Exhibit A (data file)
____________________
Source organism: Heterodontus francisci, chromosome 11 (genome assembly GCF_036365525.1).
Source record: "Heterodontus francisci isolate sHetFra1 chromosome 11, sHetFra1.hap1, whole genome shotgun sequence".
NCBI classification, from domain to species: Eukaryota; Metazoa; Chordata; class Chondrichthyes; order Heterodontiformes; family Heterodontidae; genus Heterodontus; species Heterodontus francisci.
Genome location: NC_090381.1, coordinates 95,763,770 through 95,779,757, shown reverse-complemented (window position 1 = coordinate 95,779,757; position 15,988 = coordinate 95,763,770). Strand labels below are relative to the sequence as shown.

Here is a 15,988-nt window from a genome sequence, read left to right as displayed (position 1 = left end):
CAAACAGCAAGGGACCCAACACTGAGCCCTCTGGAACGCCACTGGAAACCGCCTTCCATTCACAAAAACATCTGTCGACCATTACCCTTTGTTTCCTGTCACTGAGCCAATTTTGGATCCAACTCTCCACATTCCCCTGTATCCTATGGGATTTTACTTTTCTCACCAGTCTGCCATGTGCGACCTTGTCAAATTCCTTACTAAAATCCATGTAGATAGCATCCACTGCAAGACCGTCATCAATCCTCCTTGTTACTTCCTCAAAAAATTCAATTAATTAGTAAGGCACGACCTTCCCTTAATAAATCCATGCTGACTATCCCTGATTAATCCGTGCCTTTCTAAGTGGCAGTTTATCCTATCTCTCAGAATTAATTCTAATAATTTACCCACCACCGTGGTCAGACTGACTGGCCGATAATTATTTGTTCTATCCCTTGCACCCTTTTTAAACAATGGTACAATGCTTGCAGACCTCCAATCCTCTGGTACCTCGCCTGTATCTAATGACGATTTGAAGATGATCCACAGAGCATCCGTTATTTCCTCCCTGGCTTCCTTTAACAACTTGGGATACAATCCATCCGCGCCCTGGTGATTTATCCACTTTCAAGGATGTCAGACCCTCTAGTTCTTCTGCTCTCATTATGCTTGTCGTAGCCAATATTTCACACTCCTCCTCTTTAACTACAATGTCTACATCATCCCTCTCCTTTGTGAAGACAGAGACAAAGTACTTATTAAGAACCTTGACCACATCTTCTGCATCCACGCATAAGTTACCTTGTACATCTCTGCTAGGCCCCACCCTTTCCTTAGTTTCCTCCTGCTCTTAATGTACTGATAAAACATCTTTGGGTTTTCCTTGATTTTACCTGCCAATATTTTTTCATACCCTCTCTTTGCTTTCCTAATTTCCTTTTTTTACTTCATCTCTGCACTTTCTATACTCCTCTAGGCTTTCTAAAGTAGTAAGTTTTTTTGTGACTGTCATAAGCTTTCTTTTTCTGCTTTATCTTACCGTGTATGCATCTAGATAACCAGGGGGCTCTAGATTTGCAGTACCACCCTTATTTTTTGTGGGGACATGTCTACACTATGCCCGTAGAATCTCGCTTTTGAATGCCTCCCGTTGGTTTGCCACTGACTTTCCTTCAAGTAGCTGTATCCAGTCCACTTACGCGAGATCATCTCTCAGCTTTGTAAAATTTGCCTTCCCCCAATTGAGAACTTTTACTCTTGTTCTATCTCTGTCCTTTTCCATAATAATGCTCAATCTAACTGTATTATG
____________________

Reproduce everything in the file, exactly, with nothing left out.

Source organism: Heterodontus francisci, chromosome 11 (genome assembly GCF_036365525.1).
Source record: "Heterodontus francisci isolate sHetFra1 chromosome 11, sHetFra1.hap1, whole genome shotgun sequence".
NCBI classification, from domain to species: Eukaryota; Metazoa; Chordata; class Chondrichthyes; order Heterodontiformes; family Heterodontidae; genus Heterodontus; species Heterodontus francisci.
Genome location: NC_090381.1, coordinates 95,763,770 through 95,779,757, shown reverse-complemented (window position 1 = coordinate 95,779,757; position 15,988 = coordinate 95,763,770). Strand labels below are relative to the sequence as shown.

Here is a 15,988-nt window from a genome sequence, read left to right as displayed (position 1 = left end):
CAAACAGCAAGGGACCCAACACTGAGCCCTCTGGAACGCCACTGGAAACCGCCTTCCATTCACAAAAACATCTGTCGACCATTACCCTTTGTTTCCTGTCACTGAGCCAATTTTGGATCCAACTCTCCACATTCCCCTGTATCCTATGGGATTTTACTTTTCTCACCAGTCTGCCATGTGCGACCTTGTCAAATTCCTTACTAAAATCCATGTAGATAGCATCCACTGCAAGACCGTCATCAATCCTCCTTGTTACTTCCTCAAAAAATTCAATTAATTAGTAAGGCACGACCTTCCCTTAATAAATCCATGCTGACTATCCCTGATTAATCCGTGCCTTTCTAAGTGGCAGTTTATCCTATCTCTCAGAATTAATTCTAATAATTTACCCACCACCGTGGTCAGACTGACTGGCCGATAATTATTTGTTCTATCCCTTGCACCCTTTTTAAACAATGGTACAATGCTTGCAGACCTCCAATCCTCTGGTACCTCGCCTGTATCTAATGACGATTTGAAGATGATCCACAGAGCATCCGTTATTTCCTCCCTGGCTTCCTTTAACAACTTGGGATACAATCCATCCGCGCCCTGGTGATTTATCCACTTTCAAGGATGTCAGACCCTCTAGTTCTTCTGCTCTCATTATGCTTGTCGTAGCCAATATTTCACACTCCTCCTCTTTAACTACAATGTCTACATCATCCCTCTCCTTTGTGAAGACAGAGACAAAGTACTTATTAAGAACCTTGACCACATCTTCTGCATCCACGCATAAGTTACCTTGTACATCTCTGCTAGGCCCCACCCTTTCCTTAGTTTCCTCCTGCTCTTAATGTACTGATAAAACATCTTTGGGTTTTCCTTGATTTTACCTGCCAATATTTTTTCATACCCTCTCTTTGCTTTCCTAATTTCCTTTTTTTACTTCATCTCTGCACTTTCTATACTCCTCTAGGCTTTCTAAAGTAGTAAGTTTTTTTGTGACTGTCATAAGCTTTCTTTTTCTGCTTTATCTTACCGTGTATGCATCTAGATAACCAGGGGGCTCTAGATTTGCAGTACCACCCTTATTTTTTGTGGGGACATGTCTACACTATGCCCGTAGAATCTCGCTTTTGAATGCCTCCCGTTGGTTTGCCACTGACTTTCCTTCAAGTAGCTGTATCCAGTCCACTTACGCGAGATCATCTCTCAGCTTTGTAAAATTTGCCTTCCCCCAATTGAGAACTTTTACTCTTGTTCTATCTCTGTCCTTTTCCATAATAATGCTCAATCTAACTGTATTATG